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Routers route data from one network to another. So routers have physical connections (interfaces) to two or more networks. If you only have two networks, you only need one router.

So in your example, a router might have a connection on an Ethernet network and another connection on a Token ring network. Host H1 on the Ethernet network sends an IP packet to a host H2 on the token ring network. H1 forwards the IP packet, encapsulated in an Ethernet frame, to the router.

The router strips off the Ethernet frame, and based on the destination IP address, decides which interface to forward the packet out of (in this particular case, there's only one other interface, but a router can have several interfaces on different networks). Since the packet has to go to H2 on the token ring network, the router encapsulates the packet in a token ring frame and sends it to H2.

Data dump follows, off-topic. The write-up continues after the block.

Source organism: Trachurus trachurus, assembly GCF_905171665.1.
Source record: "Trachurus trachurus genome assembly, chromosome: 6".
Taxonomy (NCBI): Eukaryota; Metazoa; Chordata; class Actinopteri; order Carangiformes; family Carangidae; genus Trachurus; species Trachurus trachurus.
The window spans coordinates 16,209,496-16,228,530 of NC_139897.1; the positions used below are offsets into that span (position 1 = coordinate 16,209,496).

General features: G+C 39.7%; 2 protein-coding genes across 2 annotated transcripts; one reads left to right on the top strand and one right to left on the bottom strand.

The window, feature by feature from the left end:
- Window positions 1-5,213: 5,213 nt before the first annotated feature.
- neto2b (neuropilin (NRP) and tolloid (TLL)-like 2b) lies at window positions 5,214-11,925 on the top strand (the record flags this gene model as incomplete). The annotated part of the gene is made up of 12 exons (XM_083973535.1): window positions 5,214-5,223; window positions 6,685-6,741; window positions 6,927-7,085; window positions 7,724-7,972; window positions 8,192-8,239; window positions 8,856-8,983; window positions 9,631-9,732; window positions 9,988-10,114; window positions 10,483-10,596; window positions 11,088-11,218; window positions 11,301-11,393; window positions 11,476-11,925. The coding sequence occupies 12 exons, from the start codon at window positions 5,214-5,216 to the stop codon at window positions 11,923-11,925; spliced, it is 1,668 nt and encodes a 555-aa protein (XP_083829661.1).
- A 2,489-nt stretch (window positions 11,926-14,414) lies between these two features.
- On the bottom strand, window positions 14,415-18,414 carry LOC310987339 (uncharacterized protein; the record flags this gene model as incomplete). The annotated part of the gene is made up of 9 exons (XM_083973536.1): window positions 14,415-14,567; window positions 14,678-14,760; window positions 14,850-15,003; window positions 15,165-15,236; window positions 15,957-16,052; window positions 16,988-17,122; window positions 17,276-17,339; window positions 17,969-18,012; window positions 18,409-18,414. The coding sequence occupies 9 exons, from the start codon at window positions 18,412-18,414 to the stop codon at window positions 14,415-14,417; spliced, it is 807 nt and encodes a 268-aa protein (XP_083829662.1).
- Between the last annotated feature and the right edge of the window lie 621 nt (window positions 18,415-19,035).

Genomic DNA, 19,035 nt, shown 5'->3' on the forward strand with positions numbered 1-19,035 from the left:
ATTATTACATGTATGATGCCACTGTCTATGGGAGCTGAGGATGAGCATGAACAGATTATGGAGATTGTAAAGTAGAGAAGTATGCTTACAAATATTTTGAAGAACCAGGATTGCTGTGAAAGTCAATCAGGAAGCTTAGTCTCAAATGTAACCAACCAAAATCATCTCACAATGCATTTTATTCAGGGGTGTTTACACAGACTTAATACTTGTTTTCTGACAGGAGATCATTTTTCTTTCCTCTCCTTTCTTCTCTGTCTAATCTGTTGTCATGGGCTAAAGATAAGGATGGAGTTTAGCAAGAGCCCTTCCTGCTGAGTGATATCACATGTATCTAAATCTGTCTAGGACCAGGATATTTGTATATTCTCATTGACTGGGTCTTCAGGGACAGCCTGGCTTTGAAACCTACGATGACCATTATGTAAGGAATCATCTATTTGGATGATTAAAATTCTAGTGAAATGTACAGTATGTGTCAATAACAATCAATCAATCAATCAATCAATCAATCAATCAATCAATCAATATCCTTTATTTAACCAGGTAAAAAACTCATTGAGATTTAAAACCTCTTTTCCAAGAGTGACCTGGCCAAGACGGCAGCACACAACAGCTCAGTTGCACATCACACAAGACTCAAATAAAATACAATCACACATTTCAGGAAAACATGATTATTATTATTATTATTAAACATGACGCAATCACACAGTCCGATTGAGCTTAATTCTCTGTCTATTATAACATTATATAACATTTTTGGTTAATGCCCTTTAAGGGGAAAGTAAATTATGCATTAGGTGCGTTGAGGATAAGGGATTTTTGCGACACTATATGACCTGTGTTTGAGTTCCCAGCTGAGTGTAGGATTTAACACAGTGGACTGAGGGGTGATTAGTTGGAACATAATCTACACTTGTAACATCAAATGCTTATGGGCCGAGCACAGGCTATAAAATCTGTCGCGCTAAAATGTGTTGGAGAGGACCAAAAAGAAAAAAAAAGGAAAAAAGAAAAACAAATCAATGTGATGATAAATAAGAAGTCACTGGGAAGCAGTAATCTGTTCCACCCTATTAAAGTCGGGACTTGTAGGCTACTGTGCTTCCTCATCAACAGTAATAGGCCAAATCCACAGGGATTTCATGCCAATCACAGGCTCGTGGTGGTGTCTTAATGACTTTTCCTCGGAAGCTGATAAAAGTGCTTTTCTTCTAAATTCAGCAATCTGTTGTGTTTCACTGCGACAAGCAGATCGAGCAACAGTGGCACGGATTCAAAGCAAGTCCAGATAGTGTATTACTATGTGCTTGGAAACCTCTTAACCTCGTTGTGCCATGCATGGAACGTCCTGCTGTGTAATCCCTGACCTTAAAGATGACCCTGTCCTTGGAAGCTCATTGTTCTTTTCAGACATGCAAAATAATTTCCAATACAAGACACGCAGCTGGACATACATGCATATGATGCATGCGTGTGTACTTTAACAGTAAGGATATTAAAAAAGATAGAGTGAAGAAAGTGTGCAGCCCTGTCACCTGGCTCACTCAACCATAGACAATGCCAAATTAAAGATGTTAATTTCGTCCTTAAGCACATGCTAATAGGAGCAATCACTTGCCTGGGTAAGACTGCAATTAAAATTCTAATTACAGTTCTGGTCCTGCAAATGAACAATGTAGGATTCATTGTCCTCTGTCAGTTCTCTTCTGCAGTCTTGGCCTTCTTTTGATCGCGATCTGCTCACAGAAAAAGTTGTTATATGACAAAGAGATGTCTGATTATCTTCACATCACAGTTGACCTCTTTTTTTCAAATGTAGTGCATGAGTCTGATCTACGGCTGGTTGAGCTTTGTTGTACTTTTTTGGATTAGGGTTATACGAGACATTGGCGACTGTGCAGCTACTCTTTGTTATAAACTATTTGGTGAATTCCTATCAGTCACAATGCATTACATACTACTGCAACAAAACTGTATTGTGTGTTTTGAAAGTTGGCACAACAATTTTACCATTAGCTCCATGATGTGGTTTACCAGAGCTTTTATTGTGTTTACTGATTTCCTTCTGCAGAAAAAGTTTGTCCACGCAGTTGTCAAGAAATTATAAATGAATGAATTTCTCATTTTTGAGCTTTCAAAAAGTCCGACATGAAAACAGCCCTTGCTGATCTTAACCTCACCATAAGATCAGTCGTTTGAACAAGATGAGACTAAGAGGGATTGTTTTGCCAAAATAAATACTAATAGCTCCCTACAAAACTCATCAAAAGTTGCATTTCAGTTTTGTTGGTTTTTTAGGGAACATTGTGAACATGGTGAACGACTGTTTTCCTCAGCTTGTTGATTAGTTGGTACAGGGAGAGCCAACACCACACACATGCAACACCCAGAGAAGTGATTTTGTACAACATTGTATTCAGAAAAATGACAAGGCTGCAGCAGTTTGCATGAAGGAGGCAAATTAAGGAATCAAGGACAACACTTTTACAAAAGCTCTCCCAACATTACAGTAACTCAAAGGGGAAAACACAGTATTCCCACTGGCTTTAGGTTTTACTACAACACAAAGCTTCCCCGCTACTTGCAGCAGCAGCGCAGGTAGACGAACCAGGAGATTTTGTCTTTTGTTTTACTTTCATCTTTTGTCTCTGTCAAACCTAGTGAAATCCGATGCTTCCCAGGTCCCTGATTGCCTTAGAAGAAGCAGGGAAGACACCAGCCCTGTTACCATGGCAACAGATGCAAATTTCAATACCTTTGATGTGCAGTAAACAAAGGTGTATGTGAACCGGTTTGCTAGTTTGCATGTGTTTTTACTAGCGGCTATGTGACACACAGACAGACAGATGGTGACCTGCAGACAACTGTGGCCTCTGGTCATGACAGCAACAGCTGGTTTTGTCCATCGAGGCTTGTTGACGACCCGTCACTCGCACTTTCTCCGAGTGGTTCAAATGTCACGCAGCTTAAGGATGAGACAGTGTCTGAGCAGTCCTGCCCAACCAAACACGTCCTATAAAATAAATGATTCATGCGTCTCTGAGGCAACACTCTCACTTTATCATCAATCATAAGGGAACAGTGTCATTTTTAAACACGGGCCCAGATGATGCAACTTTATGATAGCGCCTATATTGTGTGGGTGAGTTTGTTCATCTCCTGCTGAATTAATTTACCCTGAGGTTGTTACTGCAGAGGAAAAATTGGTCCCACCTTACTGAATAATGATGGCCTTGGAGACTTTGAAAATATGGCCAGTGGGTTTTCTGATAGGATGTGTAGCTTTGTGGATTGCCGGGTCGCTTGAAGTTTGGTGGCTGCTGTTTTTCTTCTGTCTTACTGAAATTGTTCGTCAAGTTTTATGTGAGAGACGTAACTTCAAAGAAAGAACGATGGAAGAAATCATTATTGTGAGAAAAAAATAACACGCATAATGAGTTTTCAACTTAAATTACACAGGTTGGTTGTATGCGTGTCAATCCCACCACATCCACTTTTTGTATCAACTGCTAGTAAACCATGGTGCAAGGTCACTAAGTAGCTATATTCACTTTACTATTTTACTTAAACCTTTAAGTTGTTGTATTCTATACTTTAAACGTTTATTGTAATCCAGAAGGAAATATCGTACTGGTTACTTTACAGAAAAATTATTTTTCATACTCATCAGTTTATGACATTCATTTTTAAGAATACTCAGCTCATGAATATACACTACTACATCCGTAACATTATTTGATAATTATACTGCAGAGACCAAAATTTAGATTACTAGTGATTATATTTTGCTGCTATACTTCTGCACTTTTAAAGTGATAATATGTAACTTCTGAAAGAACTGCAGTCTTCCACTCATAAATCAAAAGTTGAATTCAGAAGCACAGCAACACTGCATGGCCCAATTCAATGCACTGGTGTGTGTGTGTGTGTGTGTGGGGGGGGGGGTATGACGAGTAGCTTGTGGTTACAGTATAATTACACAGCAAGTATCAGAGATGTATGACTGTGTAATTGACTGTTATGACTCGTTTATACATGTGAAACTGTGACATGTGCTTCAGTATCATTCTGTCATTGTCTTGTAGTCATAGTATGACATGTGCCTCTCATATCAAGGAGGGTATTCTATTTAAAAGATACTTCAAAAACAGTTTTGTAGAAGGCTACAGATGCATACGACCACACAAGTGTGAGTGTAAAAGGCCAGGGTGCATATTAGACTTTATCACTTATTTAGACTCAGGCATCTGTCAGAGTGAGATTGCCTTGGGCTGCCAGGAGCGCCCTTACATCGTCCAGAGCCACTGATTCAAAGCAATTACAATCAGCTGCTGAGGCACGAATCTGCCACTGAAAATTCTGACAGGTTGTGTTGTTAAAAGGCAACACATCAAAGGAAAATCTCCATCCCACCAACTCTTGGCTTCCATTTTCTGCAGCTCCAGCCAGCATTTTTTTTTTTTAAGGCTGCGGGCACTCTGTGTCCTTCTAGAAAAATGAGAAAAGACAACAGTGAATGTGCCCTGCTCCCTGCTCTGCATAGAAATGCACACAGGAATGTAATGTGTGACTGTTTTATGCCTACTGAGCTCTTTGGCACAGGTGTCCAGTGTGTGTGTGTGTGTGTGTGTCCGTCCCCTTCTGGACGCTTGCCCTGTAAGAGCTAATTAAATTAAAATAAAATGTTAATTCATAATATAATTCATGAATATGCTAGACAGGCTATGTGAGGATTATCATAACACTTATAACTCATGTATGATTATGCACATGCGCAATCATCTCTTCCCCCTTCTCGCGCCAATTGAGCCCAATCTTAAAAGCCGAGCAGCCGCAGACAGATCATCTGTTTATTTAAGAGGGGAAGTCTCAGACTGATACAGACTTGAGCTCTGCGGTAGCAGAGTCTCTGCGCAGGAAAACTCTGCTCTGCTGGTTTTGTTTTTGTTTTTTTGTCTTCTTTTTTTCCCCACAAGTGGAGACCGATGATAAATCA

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  • Ok, I'm getting this. What we're saying, then, is that each router needs to know what L2 protocol every router in its routing table uses, and every time it forwards a packet to a router in its table, it has to wrap it in a frame of the L2 protocol type used by that router? – BobRodes Apr 4 at 20:14
  • No. It only knows the L2 networks of the interfaces it’s connected to. The router doesn’t know if it’s forwarding to a host or another router. – Ron Trunk Apr 4 at 21:18
  • Your home router has two interfaces—your local LAN and whatever WAN connection you have. When your computer sends a packet to Stack exchange, your router discards the Ethernet (or WiFi) header and encapsulates the packet in the WAN L2 protocol. – Ron Trunk Apr 4 at 21:22
  • (To your first) Ok, but the "interfaces it's connected to" are specified in the routing table, aren't they? (To your second) Ok, makes sense. Thanks. – BobRodes Apr 4 at 21:46
  • That’s not all that’s in the routing table – Ron Trunk Apr 4 at 22:21